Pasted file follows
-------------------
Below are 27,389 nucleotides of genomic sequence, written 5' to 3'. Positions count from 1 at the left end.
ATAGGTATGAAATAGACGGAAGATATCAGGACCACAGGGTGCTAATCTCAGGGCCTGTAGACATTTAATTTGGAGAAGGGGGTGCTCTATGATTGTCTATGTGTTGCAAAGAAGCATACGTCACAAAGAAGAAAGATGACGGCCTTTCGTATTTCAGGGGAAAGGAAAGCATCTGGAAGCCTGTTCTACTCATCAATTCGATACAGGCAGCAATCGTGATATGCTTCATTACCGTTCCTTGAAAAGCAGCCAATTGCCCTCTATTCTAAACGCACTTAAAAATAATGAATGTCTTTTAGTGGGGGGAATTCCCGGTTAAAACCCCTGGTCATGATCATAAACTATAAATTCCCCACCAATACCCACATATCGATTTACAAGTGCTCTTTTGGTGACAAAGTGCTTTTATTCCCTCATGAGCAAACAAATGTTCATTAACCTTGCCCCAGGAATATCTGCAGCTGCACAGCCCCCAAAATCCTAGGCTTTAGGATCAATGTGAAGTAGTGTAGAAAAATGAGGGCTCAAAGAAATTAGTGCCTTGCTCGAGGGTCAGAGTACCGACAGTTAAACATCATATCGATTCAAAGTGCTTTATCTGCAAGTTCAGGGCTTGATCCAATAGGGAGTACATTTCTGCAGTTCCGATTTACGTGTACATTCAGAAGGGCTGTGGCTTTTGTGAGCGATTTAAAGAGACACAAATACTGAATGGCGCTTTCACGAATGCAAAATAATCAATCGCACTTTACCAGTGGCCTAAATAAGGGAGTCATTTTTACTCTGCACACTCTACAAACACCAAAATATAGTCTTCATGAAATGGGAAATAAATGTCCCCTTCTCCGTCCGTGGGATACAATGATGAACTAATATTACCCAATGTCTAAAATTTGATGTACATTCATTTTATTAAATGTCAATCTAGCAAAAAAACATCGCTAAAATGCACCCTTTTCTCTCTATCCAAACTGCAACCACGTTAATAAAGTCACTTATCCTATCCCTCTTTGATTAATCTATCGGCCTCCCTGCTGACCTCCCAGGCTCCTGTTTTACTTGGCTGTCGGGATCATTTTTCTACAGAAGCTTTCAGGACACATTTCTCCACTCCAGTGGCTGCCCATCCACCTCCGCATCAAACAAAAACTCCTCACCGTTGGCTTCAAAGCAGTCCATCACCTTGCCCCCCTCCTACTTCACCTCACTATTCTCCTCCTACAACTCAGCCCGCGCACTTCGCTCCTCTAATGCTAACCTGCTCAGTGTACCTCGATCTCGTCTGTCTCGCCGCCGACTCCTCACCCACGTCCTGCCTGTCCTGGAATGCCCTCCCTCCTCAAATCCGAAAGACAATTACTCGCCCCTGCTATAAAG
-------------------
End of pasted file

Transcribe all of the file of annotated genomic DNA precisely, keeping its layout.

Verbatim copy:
Below are 27,389 nucleotides of genomic sequence, written 5' to 3'. Positions count from 1 at the left end.
ATAGGTATGAAATAGACGGAAGATATCAGGACCACAGGGTGCTAATCTCAGGGCCTGTAGACATTTAATTTGGAGAAGGGGGTGCTCTATGATTGTCTATGTGTTGCAAAGAAGCATACGTCACAAAGAAGAAAGATGACGGCCTTTCGTATTTCAGGGGAAAGGAAAGCATCTGGAAGCCTGTTCTACTCATCAATTCGATACAGGCAGCAATCGTGATATGCTTCATTACCGTTCCTTGAAAAGCAGCCAATTGCCCTCTATTCTAAACGCACTTAAAAATAATGAATGTCTTTTAGTGGGGGGAATTCCCGGTTAAAACCCCTGGTCATGATCATAAACTATAAATTCCCCACCAATACCCACATATCGATTTACAAGTGCTCTTTTGGTGACAAAGTGCTTTTATTCCCTCATGAGCAAACAAATGTTCATTAACCTTGCCCCAGGAATATCTGCAGCTGCACAGCCCCCAAAATCCTAGGCTTTAGGATCAATGTGAAGTAGTGTAGAAAAATGAGGGCTCAAAGAAATTAGTGCCTTGCTCGAGGGTCAGAGTACCGACAGTTAAACATCATATCGATTCAAAGTGCTTTATCTGCAAGTTCAGGGCTTGATCCAATAGGGAGTACATTTCTGCAGTTCCGATTTACGTGTACATTCAGAAGGGCTGTGGCTTTTGTGAGCGATTTAAAGAGACACAAATACTGAATGGCGCTTTCACGAATGCAAAATAATCAATCGCACTTTACCAGTGGCCTAAATAAGGGAGTCATTTTTACTCTGCACACTCTACAAACACCAAAATATAGTCTTCATGAAATGGGAAATAAATGTCCCCTTCTCCGTCCGTGGGATACAATGATGAACTAATATTACCCAATGTCTAAAATTTGATGTACATTCATTTTATTAAATGTCAATCTAGCAAAAAAACATCGCTAAAATGCACCCTTTTCTCTCTATCCAAACTGCAACCACGTTAATAAAGTCACTTATCCTATCCCTCTTTGATTAATCTATCGGCCTCCCTGCTGACCTCCCAGGCTCCTGTTTTACTTGGCTGTCGGGATCATTTTTCTACAGAAGCTTTCAGGACACATTTCTCCACTCCAGTGGCTGCCCATCCACCTCCGCATCAAACAAAAACTCCTCACCGTTGGCTTCAAAGCAGTCCATCACCTTGCCCCCCTCCTACTTCACCTCACTATTCTCCTCCTACAACTCAGCCCGCGCACTTCGCTCCTCTAATGCTAACCTGCTCAGTGTACCTCGATCTCGTCTGTCTCGCCGCCGACTCCTCACCCACGTCCTGCCTGTCCTGGAATGCCCTCCCTCCTCAAATCCGAAAGACAATTACTCGCCCCTGCTATAAAG